At some point, our children will ask the question, “Why is that person different from me?” Life as MOM contributor Deanna shares about answering your child’s questions about special needs.
It’s coming. I don’t know when, but it is directly ahead. Whether 1 year from now or 1 week from now, this question is inevitable. And I’m not sure what I’m going to say.
Will it be a casual question like “Hey mom, why is Addison so different?” or will it be one of anger, “It isn’t FAIR that I have to do this and Addison DOESN’T.”
Perhaps just curiosity, “Why does my sister talk differently than my friend’s sisters?”
I don’t know, but I feel this need to collect myself ahead of time. To know what I will say. Because as my little boy stares at me with those blue eyes, trusting me more than I know what to do with, I have to have an answer.
I don’t want him to resent the fact that his sister has Down syndrome. I don’t want him to hate her for being different. I don’t want him to ever wish her away or be embarrassed by her.
Right now he doesn’t even know that those things are possibilities because he hasn’t asked the question yet.
Why is she different?
For now I try to build stepping stones up to this tall tower of “the question”. I emphasize kindness. I repeat “We treat others as we want them to treat us!” When he complains that Addison isn’t having to do something he is, I tell him he is only responsible for Carter, let Addison worry about Addison’s obedience.
Tonight after bath, he asked me some very specific questions about his body’s anatomy versus Addison’s and mine. Wincing inside, I stared at him and just told him the truth. Yes, Addison and I have different body parts than he, Daddy, and Eli have.
“Oh, ok.” he said, and moved on to the next thing.
Maybe the question will be nothing more than that. Maybe because he has the privilege of knowing Addison as a person long before he ever registers the words “Down syndrome”, he will just hear a straightforward answer and move on.
Maybe it will be “Hey mom, why is Addison different?”
“Well son, Addison has something called Down syndrome. She was born with it. It isn’t a bad something. It’s just a different something. It doesn’t make her any less your sister or the person that you have been wrestling and playing with for the past four years. It just is.”
“Oh, ok.” and maybe he will just move it along without giving it a second thought.
I don’t know.
It’s a strange thing, our perceptions of “something”. My perception when I first heard the words Down syndrome was “BAD and HORRIBLE and LIFE CHANGING”. My son, who has known only happiness associated with his sister, will have a completely different perception of Down syndrome. He will never have known life without Down syndrome being a part of it.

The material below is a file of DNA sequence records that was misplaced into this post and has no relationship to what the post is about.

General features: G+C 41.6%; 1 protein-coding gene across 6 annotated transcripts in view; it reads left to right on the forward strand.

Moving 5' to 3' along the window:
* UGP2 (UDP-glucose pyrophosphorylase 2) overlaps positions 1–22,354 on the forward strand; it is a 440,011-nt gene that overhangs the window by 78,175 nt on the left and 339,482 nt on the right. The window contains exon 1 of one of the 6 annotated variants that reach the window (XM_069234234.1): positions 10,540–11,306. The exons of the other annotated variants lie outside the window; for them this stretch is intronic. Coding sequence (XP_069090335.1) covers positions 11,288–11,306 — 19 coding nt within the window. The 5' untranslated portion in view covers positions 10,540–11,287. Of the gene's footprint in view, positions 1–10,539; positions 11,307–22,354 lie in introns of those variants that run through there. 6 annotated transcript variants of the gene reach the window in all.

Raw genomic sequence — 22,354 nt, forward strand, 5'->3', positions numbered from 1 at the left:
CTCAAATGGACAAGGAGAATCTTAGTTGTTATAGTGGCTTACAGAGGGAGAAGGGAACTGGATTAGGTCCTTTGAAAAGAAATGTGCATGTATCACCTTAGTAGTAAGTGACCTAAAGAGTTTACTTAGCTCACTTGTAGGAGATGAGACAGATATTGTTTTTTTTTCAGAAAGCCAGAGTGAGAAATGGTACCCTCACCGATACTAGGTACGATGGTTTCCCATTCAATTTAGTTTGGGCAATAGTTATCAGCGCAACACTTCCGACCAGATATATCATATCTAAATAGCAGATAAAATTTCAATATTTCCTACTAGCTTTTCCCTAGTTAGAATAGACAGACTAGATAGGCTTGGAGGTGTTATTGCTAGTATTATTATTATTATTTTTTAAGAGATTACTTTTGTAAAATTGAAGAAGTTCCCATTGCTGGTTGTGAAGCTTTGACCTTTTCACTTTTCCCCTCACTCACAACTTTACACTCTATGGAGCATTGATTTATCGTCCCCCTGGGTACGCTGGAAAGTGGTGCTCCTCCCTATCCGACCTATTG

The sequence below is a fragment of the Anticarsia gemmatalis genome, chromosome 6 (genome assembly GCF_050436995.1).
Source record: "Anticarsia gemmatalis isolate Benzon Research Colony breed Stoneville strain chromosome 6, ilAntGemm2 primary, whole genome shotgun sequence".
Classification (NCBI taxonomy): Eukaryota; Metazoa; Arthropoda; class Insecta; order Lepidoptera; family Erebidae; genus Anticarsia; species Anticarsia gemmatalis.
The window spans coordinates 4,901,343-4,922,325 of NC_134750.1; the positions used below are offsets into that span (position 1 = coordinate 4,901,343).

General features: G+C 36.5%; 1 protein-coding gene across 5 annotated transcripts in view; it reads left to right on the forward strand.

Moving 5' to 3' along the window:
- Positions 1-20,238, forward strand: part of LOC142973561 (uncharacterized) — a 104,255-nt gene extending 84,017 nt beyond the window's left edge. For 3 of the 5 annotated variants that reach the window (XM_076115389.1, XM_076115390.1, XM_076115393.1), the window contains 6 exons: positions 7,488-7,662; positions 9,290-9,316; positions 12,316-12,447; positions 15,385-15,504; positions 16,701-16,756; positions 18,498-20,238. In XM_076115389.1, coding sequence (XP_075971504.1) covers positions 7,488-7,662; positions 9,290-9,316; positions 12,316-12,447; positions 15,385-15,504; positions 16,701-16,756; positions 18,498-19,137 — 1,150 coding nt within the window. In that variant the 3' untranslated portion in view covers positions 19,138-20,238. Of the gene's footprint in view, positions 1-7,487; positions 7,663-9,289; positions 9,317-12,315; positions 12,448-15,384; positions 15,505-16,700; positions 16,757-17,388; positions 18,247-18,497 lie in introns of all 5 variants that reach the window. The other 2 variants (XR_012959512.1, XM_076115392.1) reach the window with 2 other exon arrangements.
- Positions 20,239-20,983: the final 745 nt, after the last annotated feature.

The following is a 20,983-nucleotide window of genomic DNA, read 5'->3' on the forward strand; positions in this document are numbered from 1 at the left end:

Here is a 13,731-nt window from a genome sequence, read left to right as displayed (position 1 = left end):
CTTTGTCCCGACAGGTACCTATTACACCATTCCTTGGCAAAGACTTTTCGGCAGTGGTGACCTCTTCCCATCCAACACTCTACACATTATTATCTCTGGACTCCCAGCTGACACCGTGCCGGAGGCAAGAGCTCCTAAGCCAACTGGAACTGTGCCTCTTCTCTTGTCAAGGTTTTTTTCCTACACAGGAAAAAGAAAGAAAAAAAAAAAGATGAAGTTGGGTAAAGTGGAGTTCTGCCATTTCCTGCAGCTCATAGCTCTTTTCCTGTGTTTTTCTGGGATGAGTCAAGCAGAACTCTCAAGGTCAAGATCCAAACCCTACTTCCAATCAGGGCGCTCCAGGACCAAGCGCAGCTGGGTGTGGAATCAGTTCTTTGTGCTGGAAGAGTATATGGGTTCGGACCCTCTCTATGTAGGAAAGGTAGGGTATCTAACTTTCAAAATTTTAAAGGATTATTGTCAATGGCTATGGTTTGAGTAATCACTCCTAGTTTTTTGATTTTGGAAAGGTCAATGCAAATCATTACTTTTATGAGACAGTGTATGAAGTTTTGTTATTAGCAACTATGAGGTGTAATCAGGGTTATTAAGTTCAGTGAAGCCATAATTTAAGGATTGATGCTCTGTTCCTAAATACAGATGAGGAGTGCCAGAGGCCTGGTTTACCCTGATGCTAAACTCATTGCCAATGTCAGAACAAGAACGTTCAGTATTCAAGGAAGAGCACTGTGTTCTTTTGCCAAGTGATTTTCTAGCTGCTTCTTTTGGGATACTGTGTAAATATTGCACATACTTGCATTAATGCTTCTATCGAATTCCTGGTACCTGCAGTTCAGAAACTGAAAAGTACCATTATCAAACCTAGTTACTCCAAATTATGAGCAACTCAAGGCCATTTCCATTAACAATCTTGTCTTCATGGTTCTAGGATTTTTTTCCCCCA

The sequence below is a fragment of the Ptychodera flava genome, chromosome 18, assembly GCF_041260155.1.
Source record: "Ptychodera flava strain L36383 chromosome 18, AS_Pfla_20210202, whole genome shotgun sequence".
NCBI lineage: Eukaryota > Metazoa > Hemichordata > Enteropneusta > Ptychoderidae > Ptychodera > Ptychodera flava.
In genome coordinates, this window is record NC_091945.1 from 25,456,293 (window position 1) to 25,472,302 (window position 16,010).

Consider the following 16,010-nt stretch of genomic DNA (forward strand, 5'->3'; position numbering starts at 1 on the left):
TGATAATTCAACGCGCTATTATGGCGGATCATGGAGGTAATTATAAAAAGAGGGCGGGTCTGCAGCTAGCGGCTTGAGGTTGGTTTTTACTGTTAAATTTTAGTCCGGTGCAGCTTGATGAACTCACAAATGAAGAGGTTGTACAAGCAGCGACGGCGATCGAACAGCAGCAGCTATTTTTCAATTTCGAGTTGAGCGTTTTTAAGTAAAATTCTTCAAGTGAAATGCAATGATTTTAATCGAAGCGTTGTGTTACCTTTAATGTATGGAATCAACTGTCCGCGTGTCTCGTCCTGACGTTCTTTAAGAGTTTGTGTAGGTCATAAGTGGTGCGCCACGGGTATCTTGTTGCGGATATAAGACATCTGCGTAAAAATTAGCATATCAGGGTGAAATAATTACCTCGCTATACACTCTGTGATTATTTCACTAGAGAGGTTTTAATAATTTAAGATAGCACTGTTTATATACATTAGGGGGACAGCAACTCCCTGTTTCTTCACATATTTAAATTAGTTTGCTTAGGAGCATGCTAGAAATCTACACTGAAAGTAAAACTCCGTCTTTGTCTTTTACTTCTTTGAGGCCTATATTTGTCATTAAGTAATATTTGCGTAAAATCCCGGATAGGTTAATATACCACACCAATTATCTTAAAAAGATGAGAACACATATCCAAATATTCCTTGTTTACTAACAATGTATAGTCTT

To be honest? I’m completely jealous. Down syndrome has taught me so much that I wish I could go back and change my initial perception to the happy one that time has brought to our family.
This whole concept of teaching my children all about life and building their perceptions is a scary thing.
What will other parents say?
I can’t help but think about all of the other 4-year-olds right now asking their moms “Hey, why is that little girl so different?” and wondering what those moms will say, knowing that their response perhaps might shape their child’s perception of disability for life.
How will they answer the question about Down syndrome or other special needs?
Hey, I’m not judging. I am sweating in my boots just imagining the conversation myself.
But as I stare into the almond-shaped eyes of my little girl, as I hold her close and melt into her sweet hug, as I listen to her voice speak to me…yes decidedly different sounding…but words that she has carefully chosen to communicate with me, I can only hope that these conversations will include something along the line of, “You know, it can be a beautiful thing to be different. Difference isn’t bad. It just is.”
Other Posts by Deanna:
Deanna is passionate about special needs advocacy and new motherhood- two things that go hand in hand for her right now. Three kids four and under, the oldest of which has Down syndrome- keeps her quite busy. But there’s always enough time left at the end of the day to write all about the insanity at her blog Everything and Nothing from Essex. And to laugh- always, always there is time to laugh.
Technically labeled a “special” mother, Deanna really finds nothing special about herself. Truly, special needs parenting is just about taking it one day at a time- enjoying the highs, sloughing through the lows, and stumbling through the mundane while drinking too much coffee. Read all of Deanna’s posts here.